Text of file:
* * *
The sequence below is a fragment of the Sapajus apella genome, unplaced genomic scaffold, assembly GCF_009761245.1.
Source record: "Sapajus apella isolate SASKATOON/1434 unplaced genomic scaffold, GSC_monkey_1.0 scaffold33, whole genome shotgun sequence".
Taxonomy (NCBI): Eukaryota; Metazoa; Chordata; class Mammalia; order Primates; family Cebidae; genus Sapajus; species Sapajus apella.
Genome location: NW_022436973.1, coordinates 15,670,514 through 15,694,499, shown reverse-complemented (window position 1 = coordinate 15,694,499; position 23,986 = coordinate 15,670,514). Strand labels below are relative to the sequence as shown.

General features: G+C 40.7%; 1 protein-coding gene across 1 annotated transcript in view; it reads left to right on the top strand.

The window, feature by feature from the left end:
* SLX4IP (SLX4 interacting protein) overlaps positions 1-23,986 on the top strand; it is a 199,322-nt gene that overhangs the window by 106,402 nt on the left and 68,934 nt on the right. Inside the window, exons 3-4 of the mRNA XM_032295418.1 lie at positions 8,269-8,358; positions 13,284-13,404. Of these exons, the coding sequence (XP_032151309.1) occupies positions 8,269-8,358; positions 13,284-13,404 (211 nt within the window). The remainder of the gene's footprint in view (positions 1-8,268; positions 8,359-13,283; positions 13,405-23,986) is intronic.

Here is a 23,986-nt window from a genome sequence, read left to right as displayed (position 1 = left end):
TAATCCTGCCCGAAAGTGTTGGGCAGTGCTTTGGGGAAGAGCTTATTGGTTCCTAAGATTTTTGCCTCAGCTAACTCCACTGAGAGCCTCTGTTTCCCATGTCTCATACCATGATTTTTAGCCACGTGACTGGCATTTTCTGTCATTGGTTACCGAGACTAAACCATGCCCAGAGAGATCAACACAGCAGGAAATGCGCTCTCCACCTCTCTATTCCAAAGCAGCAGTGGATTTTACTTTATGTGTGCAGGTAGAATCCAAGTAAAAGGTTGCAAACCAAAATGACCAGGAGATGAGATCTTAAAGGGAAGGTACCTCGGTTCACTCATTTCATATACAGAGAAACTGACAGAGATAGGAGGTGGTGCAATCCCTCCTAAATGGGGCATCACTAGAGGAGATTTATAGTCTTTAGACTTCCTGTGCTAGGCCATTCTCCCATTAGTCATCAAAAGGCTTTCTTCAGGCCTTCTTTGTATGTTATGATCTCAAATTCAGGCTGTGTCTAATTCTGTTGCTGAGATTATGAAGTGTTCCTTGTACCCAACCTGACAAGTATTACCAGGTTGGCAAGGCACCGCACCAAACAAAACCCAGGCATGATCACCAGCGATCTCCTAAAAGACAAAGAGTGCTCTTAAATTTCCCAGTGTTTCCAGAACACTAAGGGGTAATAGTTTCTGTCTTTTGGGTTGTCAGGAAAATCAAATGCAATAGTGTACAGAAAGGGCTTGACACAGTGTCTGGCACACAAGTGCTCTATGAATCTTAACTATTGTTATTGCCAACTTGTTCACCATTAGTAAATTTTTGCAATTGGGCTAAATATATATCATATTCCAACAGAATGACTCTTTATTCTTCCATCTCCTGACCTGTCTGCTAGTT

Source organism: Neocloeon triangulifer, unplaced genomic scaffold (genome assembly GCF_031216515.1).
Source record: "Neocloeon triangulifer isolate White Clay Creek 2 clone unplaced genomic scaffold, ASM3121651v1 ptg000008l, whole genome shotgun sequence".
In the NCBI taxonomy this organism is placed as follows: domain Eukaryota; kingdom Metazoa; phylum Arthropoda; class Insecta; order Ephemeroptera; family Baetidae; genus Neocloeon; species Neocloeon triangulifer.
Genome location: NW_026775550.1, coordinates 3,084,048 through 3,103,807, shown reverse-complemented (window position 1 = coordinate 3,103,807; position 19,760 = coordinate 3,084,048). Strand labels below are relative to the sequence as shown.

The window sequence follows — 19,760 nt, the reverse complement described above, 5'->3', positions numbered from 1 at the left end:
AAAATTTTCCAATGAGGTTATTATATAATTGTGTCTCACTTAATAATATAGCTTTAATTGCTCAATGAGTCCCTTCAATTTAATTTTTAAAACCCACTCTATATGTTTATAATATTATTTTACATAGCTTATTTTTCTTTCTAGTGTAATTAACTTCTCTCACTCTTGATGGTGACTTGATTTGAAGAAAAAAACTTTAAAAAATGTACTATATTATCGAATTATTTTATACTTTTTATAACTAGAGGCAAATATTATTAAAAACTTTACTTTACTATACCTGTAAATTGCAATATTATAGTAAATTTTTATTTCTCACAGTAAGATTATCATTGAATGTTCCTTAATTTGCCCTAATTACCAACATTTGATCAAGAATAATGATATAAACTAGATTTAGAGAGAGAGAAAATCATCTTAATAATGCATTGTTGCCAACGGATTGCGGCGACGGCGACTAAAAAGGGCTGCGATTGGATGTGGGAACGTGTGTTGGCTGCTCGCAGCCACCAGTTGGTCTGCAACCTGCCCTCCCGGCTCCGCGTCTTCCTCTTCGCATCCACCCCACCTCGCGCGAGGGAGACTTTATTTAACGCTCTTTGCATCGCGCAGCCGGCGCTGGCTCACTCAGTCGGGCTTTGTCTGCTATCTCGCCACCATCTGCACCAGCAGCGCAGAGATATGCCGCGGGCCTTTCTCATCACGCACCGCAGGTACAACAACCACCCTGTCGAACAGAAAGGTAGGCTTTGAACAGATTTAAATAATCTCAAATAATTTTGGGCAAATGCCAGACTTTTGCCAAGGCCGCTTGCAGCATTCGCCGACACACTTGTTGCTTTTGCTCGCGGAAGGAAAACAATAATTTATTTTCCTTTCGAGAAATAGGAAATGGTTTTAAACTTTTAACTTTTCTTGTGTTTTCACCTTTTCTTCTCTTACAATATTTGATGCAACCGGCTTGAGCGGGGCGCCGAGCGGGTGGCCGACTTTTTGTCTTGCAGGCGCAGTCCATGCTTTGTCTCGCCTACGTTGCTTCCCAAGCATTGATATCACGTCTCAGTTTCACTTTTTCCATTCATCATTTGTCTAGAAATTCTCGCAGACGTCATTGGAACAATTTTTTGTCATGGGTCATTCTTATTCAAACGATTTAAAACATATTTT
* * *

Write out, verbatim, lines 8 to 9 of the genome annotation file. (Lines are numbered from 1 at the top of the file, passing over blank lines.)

Here is a 23,986-nt window from a genome sequence, read left to right as displayed (position 1 = left end):
TAATCCTGCCCGAAAGTGTTGGGCAGTGCTTTGGGGAAGAGCTTATTGGTTCCTAAGATTTTTGCCTCAGCTAACTCCACTGAGAGCCTCTGTTTCCCATGTCTCATACCATGATTTTTAGCCACGTGACTGGCATTTTCTGTCATTGGTTACCGAGACTAAACCATGCCCAGAGAGATCAACACAGCAGGAAATGCGCTCTCCACCTCTCTATTCCAAAGCAGCAGTGGATTTTACTTTATGTGTGCAGGTAGAATCCAAGTAAAAGGTTGCAAACCAAAATGACCAGGAGATGAGATCTTAAAGGGAAGGTACCTCGGTTCACTCATTTCATATACAGAGAAACTGACAGAGATAGGAGGTGGTGCAATCCCTCCTAAATGGGGCATCACTAGAGGAGATTTATAGTCTTTAGACTTCCTGTGCTAGGCCATTCTCCCATTAGTCATCAAAAGGCTTTCTTCAGGCCTTCTTTGTATGTTATGATCTCAAATTCAGGCTGTGTCTAATTCTGTTGCTGAGATTATGAAGTGTTCCTTGTACCCAACCTGACAAGTATTACCAGGTTGGCAAGGCACCGCACCAAACAAAACCCAGGCATGATCACCAGCGATCTCCTAAAAGACAAAGAGTGCTCTTAAATTTCCCAGTGTTTCCAGAACACTAAGGGGTAATAGTTTCTGTCTTTTGGGTTGTCAGGAAAATCAAATGCAATAGTGTACAGAAAGGGCTTGACACAGTGTCTGGCACACAAGTGCTCTATGAATCTTAACTATTGTTATTGCCAACTTGTTCACCATTAGTAAATTTTTGCAATTGGGCTAAATATATATCATATTCCAACAGAATGACTCTTTATTCTTCCATCTCCTGACCTGTCTGCTAGTT